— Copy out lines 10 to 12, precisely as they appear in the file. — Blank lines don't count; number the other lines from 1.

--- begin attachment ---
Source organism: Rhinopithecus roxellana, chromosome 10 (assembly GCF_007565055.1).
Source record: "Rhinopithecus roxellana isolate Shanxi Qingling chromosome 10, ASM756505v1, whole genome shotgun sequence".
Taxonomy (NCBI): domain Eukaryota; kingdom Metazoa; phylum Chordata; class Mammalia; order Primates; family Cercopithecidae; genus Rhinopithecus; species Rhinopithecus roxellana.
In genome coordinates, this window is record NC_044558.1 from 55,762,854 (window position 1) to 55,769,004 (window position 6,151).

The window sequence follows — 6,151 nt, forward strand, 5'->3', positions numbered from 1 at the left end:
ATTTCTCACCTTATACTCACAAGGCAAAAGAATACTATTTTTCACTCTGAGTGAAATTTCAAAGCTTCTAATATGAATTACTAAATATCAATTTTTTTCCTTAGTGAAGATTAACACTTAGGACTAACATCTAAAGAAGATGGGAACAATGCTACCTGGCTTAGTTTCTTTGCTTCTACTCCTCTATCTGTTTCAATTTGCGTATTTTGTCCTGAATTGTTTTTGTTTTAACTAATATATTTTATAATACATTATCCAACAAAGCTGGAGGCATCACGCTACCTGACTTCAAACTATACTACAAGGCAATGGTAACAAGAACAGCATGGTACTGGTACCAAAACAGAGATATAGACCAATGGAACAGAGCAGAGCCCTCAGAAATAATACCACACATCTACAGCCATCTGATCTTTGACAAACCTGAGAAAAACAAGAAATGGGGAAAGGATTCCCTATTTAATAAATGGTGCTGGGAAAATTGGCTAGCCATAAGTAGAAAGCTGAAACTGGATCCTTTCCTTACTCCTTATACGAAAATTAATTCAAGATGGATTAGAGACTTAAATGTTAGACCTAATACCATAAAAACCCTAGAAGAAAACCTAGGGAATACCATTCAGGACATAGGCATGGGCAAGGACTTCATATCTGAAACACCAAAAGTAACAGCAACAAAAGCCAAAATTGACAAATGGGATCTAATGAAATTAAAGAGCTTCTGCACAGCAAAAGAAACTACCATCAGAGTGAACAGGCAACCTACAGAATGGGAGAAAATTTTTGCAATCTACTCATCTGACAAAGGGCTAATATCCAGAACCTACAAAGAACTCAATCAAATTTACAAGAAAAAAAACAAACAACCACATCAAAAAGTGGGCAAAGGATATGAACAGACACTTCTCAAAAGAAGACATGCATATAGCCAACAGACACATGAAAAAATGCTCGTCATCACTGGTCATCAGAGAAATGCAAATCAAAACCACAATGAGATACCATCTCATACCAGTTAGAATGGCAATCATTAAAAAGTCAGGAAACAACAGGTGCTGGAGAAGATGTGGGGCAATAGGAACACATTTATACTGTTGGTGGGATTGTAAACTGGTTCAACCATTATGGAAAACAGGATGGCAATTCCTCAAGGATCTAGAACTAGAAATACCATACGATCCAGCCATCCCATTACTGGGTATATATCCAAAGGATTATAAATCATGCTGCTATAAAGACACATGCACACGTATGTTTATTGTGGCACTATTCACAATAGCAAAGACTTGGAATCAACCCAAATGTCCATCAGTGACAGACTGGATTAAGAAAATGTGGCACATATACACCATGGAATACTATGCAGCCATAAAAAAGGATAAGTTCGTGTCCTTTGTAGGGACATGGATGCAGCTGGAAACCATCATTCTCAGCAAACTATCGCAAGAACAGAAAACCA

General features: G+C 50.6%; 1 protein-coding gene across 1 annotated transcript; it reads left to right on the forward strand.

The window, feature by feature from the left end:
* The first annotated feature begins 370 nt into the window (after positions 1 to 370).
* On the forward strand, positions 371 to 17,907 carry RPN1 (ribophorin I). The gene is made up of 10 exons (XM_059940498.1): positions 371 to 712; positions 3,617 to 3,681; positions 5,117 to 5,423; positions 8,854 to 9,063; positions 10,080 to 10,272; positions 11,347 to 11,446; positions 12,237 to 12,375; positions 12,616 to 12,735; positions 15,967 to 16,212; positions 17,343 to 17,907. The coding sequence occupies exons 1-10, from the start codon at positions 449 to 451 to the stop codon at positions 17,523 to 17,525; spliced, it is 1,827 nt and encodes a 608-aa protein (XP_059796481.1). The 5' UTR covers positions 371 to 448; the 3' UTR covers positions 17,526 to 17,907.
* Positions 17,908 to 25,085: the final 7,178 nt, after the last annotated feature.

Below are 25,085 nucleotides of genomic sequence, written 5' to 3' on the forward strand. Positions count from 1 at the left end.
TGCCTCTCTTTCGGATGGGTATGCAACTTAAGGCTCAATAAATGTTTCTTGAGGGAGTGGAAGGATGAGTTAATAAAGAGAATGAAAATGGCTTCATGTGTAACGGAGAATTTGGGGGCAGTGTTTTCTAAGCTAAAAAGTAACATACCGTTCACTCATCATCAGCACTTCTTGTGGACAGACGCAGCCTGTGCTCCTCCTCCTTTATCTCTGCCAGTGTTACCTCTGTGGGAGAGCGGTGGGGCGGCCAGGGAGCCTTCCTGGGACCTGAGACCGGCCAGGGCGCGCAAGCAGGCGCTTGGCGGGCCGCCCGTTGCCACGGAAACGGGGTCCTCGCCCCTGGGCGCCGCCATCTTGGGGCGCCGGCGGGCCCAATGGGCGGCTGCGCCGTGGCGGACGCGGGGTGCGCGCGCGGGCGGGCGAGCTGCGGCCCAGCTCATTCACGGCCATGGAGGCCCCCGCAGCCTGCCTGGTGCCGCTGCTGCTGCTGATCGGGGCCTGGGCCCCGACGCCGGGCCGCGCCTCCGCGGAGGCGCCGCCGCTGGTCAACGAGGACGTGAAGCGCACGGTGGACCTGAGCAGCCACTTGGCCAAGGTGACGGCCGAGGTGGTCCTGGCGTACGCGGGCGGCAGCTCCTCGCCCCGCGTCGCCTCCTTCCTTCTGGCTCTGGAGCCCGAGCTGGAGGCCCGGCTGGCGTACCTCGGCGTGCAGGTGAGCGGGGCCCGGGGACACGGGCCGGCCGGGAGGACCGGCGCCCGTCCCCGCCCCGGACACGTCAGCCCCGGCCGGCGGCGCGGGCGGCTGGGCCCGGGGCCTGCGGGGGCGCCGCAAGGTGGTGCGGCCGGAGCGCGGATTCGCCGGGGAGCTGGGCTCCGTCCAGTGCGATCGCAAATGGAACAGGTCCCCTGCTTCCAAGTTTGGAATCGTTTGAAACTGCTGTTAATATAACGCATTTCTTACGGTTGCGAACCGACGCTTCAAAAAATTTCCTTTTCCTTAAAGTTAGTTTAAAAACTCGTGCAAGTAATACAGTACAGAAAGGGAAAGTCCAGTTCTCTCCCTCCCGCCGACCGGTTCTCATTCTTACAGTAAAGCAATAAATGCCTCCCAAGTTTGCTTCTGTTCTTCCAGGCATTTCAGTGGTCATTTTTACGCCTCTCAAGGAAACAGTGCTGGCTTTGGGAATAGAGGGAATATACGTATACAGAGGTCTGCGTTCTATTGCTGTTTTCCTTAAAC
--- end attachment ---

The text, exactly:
* On the forward strand, positions 371 to 17,907 carry RPN1 (ribophorin I). The gene is made up of 10 exons (XM_059940498.1): positions 371 to 712; positions 3,617 to 3,681; positions 5,117 to 5,423; positions 8,854 to 9,063; positions 10,080 to 10,272; positions 11,347 to 11,446; positions 12,237 to 12,375; positions 12,616 to 12,735; positions 15,967 to 16,212; positions 17,343 to 17,907. The coding sequence occupies exons 1-10, from the start codon at positions 449 to 451 to the stop codon at positions 17,523 to 17,525; spliced, it is 1,827 nt and encodes a 608-aa protein (XP_059796481.1). The 5' UTR covers positions 371 to 448; the 3' UTR covers positions 17,526 to 17,907.
* Positions 17,908 to 25,085: the final 7,178 nt, after the last annotated feature.

Below are 25,085 nucleotides of genomic sequence, written 5' to 3' on the forward strand. Positions count from 1 at the left end.